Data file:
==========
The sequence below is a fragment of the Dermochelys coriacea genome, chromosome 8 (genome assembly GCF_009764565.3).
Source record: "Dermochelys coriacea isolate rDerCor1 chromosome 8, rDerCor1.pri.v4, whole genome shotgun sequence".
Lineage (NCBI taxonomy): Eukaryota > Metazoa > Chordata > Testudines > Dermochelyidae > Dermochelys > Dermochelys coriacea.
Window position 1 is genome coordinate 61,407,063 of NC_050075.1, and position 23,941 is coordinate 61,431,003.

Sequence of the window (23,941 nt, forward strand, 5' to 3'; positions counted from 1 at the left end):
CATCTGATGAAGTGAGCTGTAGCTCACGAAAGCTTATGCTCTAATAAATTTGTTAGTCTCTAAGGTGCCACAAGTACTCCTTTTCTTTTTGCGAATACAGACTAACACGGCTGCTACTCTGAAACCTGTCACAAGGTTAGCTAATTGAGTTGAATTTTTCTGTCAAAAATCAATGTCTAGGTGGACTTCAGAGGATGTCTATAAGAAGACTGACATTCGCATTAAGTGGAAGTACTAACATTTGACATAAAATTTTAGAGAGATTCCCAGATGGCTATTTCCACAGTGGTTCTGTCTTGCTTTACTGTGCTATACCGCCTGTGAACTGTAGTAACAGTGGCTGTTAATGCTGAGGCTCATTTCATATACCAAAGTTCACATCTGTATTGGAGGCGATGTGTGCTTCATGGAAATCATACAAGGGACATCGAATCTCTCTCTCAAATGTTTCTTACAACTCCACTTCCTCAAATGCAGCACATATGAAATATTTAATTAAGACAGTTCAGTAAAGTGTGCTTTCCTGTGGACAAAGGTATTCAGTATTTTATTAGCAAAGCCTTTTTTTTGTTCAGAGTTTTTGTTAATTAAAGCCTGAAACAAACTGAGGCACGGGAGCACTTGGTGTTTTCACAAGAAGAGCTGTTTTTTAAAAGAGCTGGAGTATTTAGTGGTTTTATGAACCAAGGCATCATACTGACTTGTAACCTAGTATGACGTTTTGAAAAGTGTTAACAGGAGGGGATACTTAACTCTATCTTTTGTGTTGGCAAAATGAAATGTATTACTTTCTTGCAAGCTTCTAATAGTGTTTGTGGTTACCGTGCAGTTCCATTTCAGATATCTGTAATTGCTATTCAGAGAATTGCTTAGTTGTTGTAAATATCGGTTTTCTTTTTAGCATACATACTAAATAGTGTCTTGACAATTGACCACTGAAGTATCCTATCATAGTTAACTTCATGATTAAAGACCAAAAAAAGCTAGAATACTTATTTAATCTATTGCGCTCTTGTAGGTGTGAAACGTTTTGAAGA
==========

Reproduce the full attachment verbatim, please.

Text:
The sequence below is a fragment of the Dermochelys coriacea genome, chromosome 8 (genome assembly GCF_009764565.3).
Source record: "Dermochelys coriacea isolate rDerCor1 chromosome 8, rDerCor1.pri.v4, whole genome shotgun sequence".
Lineage (NCBI taxonomy): Eukaryota > Metazoa > Chordata > Testudines > Dermochelyidae > Dermochelys > Dermochelys coriacea.
Window position 1 is genome coordinate 61,407,063 of NC_050075.1, and position 23,941 is coordinate 61,431,003.

Sequence of the window (23,941 nt, forward strand, 5' to 3'; positions counted from 1 at the left end):
CATCTGATGAAGTGAGCTGTAGCTCACGAAAGCTTATGCTCTAATAAATTTGTTAGTCTCTAAGGTGCCACAAGTACTCCTTTTCTTTTTGCGAATACAGACTAACACGGCTGCTACTCTGAAACCTGTCACAAGGTTAGCTAATTGAGTTGAATTTTTCTGTCAAAAATCAATGTCTAGGTGGACTTCAGAGGATGTCTATAAGAAGACTGACATTCGCATTAAGTGGAAGTACTAACATTTGACATAAAATTTTAGAGAGATTCCCAGATGGCTATTTCCACAGTGGTTCTGTCTTGCTTTACTGTGCTATACCGCCTGTGAACTGTAGTAACAGTGGCTGTTAATGCTGAGGCTCATTTCATATACCAAAGTTCACATCTGTATTGGAGGCGATGTGTGCTTCATGGAAATCATACAAGGGACATCGAATCTCTCTCTCAAATGTTTCTTACAACTCCACTTCCTCAAATGCAGCACATATGAAATATTTAATTAAGACAGTTCAGTAAAGTGTGCTTTCCTGTGGACAAAGGTATTCAGTATTTTATTAGCAAAGCCTTTTTTTTGTTCAGAGTTTTTGTTAATTAAAGCCTGAAACAAACTGAGGCACGGGAGCACTTGGTGTTTTCACAAGAAGAGCTGTTTTTTAAAAGAGCTGGAGTATTTAGTGGTTTTATGAACCAAGGCATCATACTGACTTGTAACCTAGTATGACGTTTTGAAAAGTGTTAACAGGAGGGGATACTTAACTCTATCTTTTGTGTTGGCAAAATGAAATGTATTACTTTCTTGCAAGCTTCTAATAGTGTTTGTGGTTACCGTGCAGTTCCATTTCAGATATCTGTAATTGCTATTCAGAGAATTGCTTAGTTGTTGTAAATATCGGTTTTCTTTTTAGCATACATACTAAATAGTGTCTTGACAATTGACCACTGAAGTATCCTATCATAGTTAACTTCATGATTAAAGACCAAAAAAAGCTAGAATACTTATTTAATCTATTGCGCTCTTGTAGGTGTGAAACGTTTTGAAGA